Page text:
While Colorado Governor John Hickenlooper and state Attorney General John Suthers make telephone calls to DOJ, three of our Congresspersons are taking action instead of waiting for answers from the Justice Department on Colorado's newly passed Amendment 64. (Amendment 64 legalizes adult possession of small amounts of marijuana, creates a regulatory scheme to license growers and retail outlets and imposes excise taxes on wholesale sales. The text is here.)
Rep. Diana DeGette says she is putting the final touches on a bill that would amend the preemption section of the federal drug law to add a clause that excludes state marijuana laws. The Denver Post, in an editorial, applauds her for taking action and for urging the Justice Department to "show restraint." Reps. Jared Polis and Ed Perlmutter are also working, with DeGette and independently, on federal bills that would allow Amendment 64 to proceed, rather than waiting for an answer from D.O.J. [More...]
Rep. Perlmutter's spokeswoman told the Colorado Independent:[More...]
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...found Republicans gaining an average of 53 seats, which would bring them to 232 total. Democrats are given a 16 percent chance of holding the House, down slightly from 17 percent on Wednesday.
Increasingly, there seems to be something of a consensus among various forecasting methods around a projected Republican figure somewhere in the 50-60 seat range.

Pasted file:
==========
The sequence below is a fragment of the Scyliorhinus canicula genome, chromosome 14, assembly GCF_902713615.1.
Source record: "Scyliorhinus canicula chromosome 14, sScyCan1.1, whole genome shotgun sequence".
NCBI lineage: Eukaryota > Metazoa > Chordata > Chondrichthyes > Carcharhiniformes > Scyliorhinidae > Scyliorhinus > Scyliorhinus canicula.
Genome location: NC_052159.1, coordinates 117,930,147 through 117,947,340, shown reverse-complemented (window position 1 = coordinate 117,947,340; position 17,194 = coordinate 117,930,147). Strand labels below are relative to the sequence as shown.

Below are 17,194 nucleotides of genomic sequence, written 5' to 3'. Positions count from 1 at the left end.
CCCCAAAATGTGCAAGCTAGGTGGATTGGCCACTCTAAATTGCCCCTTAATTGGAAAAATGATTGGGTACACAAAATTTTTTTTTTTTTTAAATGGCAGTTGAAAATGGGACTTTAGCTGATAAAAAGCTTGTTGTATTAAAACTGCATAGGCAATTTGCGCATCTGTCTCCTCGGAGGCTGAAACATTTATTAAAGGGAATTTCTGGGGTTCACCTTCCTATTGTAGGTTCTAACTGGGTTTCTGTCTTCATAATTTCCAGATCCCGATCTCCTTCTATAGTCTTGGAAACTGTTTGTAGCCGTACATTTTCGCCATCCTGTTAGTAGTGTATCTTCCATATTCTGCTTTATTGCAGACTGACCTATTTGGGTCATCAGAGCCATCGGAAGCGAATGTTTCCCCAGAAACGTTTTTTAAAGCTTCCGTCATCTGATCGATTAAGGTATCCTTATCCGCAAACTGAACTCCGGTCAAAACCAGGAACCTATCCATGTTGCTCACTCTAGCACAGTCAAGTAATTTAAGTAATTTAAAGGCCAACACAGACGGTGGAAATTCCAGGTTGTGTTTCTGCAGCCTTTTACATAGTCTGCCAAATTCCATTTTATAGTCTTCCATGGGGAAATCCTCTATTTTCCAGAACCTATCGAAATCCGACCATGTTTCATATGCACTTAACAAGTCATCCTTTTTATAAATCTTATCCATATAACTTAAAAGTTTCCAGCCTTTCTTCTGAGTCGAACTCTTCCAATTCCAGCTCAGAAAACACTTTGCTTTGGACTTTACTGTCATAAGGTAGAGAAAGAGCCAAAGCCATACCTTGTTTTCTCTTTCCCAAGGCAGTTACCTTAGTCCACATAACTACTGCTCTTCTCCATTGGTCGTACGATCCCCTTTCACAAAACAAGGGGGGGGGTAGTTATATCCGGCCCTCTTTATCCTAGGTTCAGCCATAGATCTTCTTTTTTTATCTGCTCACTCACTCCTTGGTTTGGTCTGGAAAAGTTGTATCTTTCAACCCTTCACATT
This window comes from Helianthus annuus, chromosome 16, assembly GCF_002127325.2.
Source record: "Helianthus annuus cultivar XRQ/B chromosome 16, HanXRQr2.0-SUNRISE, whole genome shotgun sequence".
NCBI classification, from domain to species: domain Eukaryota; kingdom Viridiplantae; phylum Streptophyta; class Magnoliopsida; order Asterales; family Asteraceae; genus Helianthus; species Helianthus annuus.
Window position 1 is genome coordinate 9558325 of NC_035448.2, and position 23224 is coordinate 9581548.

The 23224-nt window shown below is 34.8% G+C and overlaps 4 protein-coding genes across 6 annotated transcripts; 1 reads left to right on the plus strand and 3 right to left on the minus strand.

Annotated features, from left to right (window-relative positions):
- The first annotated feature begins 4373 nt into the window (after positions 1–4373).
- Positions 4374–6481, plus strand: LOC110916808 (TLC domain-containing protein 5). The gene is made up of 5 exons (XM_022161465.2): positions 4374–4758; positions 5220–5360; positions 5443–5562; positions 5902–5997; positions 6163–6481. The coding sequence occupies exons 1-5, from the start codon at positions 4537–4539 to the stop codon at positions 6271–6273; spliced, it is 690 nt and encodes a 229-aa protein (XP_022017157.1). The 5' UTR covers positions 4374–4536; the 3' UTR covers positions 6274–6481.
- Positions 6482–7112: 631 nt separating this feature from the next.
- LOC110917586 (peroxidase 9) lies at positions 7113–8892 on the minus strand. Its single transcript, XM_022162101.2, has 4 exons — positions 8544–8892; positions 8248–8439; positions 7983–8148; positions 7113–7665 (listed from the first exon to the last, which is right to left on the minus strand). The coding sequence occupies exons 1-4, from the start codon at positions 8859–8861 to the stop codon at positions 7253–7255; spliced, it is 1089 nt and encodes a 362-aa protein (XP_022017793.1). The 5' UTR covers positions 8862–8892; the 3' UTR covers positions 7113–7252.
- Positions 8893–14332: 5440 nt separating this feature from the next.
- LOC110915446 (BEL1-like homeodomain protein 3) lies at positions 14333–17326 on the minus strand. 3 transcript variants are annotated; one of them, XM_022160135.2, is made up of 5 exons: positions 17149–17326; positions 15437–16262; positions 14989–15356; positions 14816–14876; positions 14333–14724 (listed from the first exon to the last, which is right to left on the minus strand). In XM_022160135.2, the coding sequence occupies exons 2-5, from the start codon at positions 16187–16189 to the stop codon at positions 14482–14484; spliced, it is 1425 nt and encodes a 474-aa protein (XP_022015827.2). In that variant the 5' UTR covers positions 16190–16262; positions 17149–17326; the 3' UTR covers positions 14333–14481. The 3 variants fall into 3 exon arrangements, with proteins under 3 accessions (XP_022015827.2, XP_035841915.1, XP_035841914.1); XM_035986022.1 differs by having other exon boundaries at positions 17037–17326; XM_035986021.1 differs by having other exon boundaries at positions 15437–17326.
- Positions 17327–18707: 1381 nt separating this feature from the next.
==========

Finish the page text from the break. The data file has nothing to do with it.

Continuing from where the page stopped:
Several of the expert forecasters that FiveThirtyEight's model uses, like the Cook Political Report, the Rothenberg Political Report, and Larry Sabato, have stated that they expect the Republicans' overall total to fall roughly in this range. A straw poll of political insiders for Hotline on Call found an average expectation of a 50-seat gain. And some political science models have been forecasting gains somewhere in this range for some time.
The forecast also seems consistent with the average of generic ballot polling. Our model projects that Republicans will win the average Congressional district by between 3 and 4 points.
The modeling also suggests that there is a 90% chance that after Tuesday Democrats will control at least 50 seats in the Senate, but that there is a 0% chance that Democrats will control at least 60 seats.
It's not looking good by any stretch of the imagination.
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